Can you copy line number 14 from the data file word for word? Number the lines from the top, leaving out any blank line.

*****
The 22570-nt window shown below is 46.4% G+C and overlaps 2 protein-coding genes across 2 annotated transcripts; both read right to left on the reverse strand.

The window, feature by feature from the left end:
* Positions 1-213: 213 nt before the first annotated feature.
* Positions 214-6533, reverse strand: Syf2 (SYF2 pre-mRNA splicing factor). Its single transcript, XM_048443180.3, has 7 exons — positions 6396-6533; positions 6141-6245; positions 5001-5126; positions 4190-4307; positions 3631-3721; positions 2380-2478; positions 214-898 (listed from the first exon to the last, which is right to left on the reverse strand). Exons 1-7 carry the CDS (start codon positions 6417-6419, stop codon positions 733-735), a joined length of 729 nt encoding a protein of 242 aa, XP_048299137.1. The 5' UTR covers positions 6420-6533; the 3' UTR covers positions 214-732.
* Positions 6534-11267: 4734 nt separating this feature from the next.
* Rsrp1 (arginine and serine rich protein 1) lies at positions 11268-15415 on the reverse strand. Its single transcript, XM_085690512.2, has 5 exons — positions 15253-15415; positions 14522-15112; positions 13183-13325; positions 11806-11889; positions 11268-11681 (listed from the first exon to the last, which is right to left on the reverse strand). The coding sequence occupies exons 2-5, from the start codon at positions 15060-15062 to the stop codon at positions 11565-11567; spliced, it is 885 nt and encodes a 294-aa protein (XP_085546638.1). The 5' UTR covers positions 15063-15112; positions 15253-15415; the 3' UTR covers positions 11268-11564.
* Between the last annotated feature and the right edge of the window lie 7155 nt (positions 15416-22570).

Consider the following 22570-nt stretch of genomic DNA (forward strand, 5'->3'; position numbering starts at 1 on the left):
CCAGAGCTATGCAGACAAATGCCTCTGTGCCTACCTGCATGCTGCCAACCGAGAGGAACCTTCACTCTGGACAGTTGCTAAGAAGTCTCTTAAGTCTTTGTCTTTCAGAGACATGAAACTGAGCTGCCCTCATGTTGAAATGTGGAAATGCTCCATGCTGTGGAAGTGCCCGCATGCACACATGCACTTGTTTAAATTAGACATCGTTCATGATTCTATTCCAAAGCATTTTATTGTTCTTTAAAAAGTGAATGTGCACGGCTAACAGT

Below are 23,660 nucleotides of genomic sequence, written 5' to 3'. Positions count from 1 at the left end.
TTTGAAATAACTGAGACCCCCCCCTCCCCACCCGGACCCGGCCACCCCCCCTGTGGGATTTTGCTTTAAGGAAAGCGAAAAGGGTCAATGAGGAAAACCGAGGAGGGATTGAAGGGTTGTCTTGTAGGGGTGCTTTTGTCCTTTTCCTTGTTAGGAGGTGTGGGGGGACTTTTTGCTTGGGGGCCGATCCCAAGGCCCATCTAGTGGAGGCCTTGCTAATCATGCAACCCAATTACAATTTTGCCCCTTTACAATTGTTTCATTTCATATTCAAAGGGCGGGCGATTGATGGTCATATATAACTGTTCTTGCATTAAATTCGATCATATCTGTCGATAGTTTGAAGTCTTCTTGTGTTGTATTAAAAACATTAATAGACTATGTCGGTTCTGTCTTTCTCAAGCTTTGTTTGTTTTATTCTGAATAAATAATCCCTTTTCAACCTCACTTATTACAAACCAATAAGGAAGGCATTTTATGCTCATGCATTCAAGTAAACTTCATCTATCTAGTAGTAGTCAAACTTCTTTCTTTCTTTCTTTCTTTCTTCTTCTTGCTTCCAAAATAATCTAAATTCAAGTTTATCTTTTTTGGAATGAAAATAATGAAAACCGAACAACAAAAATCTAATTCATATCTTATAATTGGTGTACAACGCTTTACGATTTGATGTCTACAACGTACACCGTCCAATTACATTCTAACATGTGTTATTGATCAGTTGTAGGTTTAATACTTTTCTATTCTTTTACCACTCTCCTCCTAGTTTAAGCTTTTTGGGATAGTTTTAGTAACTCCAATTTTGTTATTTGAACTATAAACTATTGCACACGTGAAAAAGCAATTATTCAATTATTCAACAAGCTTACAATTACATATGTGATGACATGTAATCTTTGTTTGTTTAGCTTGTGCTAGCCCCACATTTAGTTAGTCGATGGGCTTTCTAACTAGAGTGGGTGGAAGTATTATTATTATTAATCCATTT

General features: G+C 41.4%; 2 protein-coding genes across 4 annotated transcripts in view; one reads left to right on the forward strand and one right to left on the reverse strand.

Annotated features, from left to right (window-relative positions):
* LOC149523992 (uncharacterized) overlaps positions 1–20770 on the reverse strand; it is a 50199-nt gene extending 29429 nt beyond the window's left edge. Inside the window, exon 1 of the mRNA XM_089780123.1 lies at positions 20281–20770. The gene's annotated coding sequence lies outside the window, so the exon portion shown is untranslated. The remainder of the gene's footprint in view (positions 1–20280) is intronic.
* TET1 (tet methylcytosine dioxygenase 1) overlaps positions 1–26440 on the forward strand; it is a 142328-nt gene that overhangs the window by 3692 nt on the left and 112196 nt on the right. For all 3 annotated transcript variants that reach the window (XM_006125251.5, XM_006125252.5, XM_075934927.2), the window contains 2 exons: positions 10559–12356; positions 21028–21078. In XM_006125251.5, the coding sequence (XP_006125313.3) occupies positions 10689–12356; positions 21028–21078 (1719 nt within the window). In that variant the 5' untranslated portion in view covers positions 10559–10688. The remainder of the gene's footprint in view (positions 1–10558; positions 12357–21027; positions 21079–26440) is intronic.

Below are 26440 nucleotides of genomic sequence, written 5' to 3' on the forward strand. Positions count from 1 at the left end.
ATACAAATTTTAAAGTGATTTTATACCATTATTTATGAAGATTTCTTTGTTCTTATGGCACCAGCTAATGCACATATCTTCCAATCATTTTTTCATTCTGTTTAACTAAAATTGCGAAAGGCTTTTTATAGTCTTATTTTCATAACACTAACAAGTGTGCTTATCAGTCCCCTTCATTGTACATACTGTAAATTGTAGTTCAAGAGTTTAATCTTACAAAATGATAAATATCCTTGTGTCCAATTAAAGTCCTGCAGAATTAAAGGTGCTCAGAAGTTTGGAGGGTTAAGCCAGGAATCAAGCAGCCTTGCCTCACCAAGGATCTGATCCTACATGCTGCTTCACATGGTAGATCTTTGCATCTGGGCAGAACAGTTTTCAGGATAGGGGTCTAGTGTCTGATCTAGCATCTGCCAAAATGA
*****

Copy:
* LOC149523992 (uncharacterized) overlaps positions 1–20770 on the reverse strand; it is a 50199-nt gene extending 29429 nt beyond the window's left edge. Inside the window, exon 1 of the mRNA XM_089780123.1 lies at positions 20281–20770. The gene's annotated coding sequence lies outside the window, so the exon portion shown is untranslated. The remainder of the gene's footprint in view (positions 1–20280) is intronic.